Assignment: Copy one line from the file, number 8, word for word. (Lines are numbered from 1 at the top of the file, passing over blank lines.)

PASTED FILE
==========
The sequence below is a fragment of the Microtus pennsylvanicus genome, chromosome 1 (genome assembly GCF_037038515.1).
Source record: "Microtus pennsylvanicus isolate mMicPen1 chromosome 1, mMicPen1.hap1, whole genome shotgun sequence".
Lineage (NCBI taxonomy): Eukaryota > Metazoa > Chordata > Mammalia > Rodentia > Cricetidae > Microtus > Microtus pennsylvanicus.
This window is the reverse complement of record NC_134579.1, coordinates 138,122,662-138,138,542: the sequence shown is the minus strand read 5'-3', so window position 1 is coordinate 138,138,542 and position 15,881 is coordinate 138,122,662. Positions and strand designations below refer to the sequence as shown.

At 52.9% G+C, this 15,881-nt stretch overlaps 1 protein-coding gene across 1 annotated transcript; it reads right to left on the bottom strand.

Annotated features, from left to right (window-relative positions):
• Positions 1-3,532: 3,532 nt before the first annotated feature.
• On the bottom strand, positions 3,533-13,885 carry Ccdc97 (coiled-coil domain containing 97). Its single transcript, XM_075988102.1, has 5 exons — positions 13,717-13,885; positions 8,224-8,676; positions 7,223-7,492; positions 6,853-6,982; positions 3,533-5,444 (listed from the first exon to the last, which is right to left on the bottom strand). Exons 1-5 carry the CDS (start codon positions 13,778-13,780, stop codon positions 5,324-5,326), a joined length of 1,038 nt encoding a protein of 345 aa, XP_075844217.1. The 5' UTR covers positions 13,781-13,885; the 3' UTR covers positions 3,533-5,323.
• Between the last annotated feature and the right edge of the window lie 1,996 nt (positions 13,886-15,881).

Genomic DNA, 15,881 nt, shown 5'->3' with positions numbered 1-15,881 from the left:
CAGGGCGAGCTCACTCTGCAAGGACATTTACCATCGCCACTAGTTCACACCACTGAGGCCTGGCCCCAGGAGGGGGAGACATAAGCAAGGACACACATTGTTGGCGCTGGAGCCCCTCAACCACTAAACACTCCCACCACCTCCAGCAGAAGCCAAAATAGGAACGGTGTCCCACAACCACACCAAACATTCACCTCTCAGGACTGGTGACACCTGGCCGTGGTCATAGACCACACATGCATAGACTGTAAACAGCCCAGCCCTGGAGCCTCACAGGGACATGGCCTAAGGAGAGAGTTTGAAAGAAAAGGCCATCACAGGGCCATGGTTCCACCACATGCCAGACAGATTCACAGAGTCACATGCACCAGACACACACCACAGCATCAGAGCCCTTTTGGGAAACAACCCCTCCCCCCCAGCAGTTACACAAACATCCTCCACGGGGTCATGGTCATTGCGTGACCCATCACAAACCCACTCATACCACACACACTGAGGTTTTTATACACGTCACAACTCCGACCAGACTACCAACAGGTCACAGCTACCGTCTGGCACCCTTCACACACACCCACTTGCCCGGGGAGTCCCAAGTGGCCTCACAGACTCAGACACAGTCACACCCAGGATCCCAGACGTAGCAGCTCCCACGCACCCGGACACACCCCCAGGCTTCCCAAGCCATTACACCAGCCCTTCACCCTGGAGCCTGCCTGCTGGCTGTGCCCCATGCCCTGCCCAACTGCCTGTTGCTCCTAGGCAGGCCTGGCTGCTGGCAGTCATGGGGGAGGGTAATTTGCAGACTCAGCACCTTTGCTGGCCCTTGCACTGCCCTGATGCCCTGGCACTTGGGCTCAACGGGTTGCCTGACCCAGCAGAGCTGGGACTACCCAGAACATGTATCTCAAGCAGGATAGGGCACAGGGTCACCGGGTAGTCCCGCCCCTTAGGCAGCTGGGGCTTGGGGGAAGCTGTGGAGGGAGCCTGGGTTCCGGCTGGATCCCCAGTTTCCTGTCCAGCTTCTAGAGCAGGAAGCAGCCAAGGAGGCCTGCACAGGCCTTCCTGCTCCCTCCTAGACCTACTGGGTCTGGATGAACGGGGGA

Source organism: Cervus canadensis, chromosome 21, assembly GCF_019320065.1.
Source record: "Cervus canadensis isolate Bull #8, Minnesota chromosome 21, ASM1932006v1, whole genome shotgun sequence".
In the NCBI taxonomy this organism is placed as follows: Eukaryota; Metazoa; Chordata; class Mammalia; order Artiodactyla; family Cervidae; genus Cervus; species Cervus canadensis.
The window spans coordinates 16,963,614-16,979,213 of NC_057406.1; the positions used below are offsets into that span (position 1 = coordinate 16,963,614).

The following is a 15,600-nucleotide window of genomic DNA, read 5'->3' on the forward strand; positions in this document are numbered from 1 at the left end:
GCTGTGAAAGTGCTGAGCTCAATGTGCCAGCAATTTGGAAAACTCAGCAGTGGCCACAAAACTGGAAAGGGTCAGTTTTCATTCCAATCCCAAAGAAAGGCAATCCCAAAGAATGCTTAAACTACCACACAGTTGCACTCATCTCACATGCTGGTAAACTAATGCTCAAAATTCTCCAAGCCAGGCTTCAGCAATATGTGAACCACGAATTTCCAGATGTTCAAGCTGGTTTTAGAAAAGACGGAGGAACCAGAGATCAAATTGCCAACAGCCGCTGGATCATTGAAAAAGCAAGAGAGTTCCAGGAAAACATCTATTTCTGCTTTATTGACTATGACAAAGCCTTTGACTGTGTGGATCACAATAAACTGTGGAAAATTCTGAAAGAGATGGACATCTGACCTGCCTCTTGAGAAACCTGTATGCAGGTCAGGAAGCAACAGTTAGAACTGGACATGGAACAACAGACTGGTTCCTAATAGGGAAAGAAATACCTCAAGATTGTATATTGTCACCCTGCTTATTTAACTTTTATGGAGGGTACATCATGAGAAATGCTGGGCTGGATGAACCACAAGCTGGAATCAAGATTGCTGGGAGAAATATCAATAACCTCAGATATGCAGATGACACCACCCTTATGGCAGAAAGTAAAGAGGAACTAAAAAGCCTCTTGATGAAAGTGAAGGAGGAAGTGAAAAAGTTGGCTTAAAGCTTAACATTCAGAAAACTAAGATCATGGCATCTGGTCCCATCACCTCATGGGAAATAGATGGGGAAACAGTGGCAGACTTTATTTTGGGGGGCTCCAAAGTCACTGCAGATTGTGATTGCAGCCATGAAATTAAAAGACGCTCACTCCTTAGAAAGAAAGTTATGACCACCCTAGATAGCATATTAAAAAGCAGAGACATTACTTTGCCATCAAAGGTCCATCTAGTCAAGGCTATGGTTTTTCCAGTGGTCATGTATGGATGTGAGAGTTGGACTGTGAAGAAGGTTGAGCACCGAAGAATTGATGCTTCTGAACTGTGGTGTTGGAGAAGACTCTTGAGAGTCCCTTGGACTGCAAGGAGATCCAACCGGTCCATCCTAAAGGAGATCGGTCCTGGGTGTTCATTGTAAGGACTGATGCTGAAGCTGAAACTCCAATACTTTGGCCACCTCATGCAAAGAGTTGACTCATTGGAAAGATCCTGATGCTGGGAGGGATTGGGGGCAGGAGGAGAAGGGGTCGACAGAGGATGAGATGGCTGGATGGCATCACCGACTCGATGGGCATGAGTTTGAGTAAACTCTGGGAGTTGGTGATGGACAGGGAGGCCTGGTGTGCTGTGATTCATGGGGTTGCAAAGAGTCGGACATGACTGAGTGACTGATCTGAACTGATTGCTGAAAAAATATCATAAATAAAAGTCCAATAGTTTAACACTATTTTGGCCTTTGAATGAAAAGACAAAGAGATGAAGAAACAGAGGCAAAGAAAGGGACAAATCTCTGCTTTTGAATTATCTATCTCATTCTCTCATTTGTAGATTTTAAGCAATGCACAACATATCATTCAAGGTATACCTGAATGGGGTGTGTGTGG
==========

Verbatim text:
• On the bottom strand, positions 3,533-13,885 carry Ccdc97 (coiled-coil domain containing 97). Its single transcript, XM_075988102.1, has 5 exons — positions 13,717-13,885; positions 8,224-8,676; positions 7,223-7,492; positions 6,853-6,982; positions 3,533-5,444 (listed from the first exon to the last, which is right to left on the bottom strand). Exons 1-5 carry the CDS (start codon positions 13,778-13,780, stop codon positions 5,324-5,326), a joined length of 1,038 nt encoding a protein of 345 aa, XP_075844217.1. The 5' UTR covers positions 13,781-13,885; the 3' UTR covers positions 3,533-5,323.